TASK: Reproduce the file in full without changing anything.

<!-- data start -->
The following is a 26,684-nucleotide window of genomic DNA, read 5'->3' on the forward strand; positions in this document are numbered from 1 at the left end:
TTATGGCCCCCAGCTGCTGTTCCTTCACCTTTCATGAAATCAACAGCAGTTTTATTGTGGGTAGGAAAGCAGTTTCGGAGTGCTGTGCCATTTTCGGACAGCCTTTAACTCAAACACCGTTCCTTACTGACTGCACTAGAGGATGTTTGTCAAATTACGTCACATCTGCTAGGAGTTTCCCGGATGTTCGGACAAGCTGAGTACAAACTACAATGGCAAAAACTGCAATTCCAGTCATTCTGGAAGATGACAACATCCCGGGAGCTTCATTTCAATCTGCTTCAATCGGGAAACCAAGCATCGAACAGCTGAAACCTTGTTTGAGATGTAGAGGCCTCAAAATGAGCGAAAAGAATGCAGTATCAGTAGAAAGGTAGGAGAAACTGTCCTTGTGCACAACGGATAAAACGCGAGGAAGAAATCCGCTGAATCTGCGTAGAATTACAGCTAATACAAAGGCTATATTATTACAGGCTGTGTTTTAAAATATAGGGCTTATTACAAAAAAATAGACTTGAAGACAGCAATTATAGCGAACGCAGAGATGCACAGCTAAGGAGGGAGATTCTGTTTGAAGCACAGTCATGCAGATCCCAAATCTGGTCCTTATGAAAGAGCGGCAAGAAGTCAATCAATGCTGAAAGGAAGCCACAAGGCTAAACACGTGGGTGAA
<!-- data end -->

The following is a 26,684-nucleotide window of genomic DNA, read 5'->3' on the forward strand; positions in this document are numbered from 1 at the left end:
TTATGGCCCCCAGCTGCTGTTCCTTCACCTTTCATGAAATCAACAGCAGTTTTATTGTGGGTAGGAAAGCAGTTTCGGAGTGCTGTGCCATTTTCGGACAGCCTTTAACTCAAACACCGTTCCTTACTGACTGCACTAGAGGATGTTTGTCAAATTACGTCACATCTGCTAGGAGTTTCCCGGATGTTCGGACAAGCTGAGTACAAACTACAATGGCAAAAACTGCAATTCCAGTCATTCTGGAAGATGACAACATCCCGGGAGCTTCATTTCAATCTGCTTCAATCGGGAAACCAAGCATCGAACAGCTGAAACCTTGTTTGAGATGTAGAGGCCTCAAAATGAGCGAAAAGAATGCAGTATCAGTAGAAAGGTAGGAGAAACTGTCCTTGTGCACAACGGATAAAACGCGAGGAAGAAATCCGCTGAATCTGCGTAGAATTACAGCTAATACAAAGGCTATATTATTACAGGCTGTGTTTTAAAATATAGGGCTTATTACAAAAAAATAGACTTGAAGACAGCAATTATAGCGAACGCAGAGATGCACAGCTAAGGAGGGAGATTCTGTTTGAAGCACAGTCATGCAGATCCCAAATCTGGTCCTTATGAAAGAGCGGCAAGAAGTCAATCAATGCTGAAAGGAAGCCACAAGGCTAAACACGTGGGTGAA